Citing Sources

Academic writing whether theses, assignments, reports or scholarly articles often include quotes with ideas and opinions from scholars and other authors in your own writing. Knowing how to cite another person's work properly helps you to:

  • give credit and acknowledge their ideas
  • avoid plagiarism
  • direct readers to the sources on which your research is based

How to Cite Sources

Citation Styles are a set of rules or standards established by a specific society, association or publisher for documenting various sources of information. These sources of information may include journal publications, books, thesis, online sources, unpublished manuscripts, magazines, etc. Detailed descriptions of the citation styles (often known as Style Manuals or Publication Manuals) can be found on the websites of those societies, associations or publishers who set and maintain the citation standards. Styles may be revised from time to time in which case new or up-dated Manuals are released. It is a good practice to consult the original Publication Manuals for updates.

Different disciplines use different citation styles therefore it is important to know which citation style is most popular in your discipline. Ask your instructor which citation styles you should use in your assignments. 

ACS Style Guide (American Chemical Society)

APA Style (American Psychological Association)

ASA Style (American Sociological Association)

ASCE Style (American Society of Civil Engineers)

CSE Style (Council of Science Editors)

Formerly CBE and used in biology and other natural science disciplines

Chicago Style

Widely used in the humanities and social science, and history in particular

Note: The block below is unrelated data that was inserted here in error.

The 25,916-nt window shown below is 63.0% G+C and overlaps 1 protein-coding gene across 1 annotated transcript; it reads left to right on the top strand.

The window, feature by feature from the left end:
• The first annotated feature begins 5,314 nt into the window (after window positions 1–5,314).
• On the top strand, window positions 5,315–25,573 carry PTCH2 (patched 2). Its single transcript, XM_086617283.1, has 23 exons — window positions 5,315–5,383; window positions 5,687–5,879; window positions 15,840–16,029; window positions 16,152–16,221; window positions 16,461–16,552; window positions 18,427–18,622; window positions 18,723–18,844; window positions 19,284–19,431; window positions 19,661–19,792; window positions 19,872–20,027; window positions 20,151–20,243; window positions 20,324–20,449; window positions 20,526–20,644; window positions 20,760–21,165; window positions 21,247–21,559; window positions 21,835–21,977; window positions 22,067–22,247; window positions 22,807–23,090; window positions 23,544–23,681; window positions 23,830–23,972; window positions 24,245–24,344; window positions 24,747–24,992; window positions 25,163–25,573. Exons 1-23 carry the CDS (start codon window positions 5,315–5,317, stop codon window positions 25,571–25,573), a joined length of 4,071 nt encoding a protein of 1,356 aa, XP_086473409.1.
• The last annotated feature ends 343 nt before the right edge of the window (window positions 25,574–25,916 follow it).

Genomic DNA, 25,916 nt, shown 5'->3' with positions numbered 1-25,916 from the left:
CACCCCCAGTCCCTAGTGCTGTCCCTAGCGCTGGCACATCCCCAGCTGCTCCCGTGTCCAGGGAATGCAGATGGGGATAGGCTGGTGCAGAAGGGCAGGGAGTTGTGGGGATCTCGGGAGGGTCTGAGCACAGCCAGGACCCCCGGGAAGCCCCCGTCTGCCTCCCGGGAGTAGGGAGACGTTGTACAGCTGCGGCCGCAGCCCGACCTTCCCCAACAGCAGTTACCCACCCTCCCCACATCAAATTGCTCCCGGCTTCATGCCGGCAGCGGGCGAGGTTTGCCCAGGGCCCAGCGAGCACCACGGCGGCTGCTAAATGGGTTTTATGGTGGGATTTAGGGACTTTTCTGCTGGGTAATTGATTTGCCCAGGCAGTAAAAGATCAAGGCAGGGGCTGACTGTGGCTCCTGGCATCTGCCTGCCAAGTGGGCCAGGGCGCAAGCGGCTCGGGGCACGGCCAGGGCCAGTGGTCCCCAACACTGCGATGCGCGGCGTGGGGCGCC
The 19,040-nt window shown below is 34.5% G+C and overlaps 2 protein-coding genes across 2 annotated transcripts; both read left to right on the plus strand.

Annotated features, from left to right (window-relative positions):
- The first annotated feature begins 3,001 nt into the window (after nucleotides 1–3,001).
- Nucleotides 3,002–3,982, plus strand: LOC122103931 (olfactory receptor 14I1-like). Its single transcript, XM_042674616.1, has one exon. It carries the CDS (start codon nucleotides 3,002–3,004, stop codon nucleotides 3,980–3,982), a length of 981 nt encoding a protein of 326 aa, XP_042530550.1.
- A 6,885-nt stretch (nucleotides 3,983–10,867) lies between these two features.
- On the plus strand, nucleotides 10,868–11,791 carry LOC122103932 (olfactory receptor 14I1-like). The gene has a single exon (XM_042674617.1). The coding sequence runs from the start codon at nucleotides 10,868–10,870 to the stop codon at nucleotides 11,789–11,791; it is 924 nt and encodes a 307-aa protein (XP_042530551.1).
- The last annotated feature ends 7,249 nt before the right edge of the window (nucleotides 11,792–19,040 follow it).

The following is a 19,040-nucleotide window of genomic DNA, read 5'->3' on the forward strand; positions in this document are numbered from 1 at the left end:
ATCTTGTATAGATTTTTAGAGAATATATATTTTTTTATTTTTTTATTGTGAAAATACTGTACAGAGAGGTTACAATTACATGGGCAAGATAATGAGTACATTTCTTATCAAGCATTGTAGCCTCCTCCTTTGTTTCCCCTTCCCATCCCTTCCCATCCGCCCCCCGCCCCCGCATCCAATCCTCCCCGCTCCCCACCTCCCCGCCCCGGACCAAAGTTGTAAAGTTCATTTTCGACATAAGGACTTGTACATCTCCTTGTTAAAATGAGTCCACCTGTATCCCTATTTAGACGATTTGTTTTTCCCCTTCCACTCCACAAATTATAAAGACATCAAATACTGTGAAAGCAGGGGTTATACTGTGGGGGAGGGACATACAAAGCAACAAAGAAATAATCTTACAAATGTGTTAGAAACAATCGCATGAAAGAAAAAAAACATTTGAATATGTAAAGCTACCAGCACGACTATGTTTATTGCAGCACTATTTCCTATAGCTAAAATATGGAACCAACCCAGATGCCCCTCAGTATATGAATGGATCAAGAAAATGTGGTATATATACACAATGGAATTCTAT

Harvard Style

Harvard is a style of referencing primarily used by university students to cite information resources

IEEE (Institute of Electrical and Electronics Engineers)

Commonly used in Engineering especially in Electrical and Computer Engineering

  • IEEE Citation Reference  A guide in PDF from Bath University that provides an overview of IEEE Citation Style Components to be used as a quick reference.
  • IEEE Editorial Style Manual The IEEE Style Manual 2017  includes information on the consistent use of: Punctuation, Capitalization, Abbreviations, Section headings, Numbers, equations, Footnotes, How to cite and style references, Biographies. 
  • IEEE Style Guide with examples (Murdoch University) 

MLA (Modern Languages Association)

Used in literature, arts, and the humanities

Turabian Style

Used in many disciplines in humanities, social sciences, and sciences and is a variation of the Chicago style

Vancouver Style

Used in the health sciences disciplines

Special Formats of Material

Business Sources

The following guide will help you cite business sources in APA style. 

Government Publications and Statistics

The following guides provide general citation examples for different types of government publications and statistics and are intended to supplement, not replace, standard citation manuals such as Chicago, MLA, etc.

Legal Materials

The Canadian Guide to Uniform Legal Citation (popularly known as "the McGill Guide") is the authoritative source in Canada for citing legal materials.

Unofficial legal citation information available on the web:

Maps and Other Cartographic Materials


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Citation Management

Use citation software to organize your own library of citations, incorporate quotes into your assignments, and compile reference lists (bibliographies) for your assignments. Citation managers will take care of the citation style required for your assignments and can help ensure that all citations and bibliographies are organized in accordance with the standards. 

Please see our Citation Management guide for more information.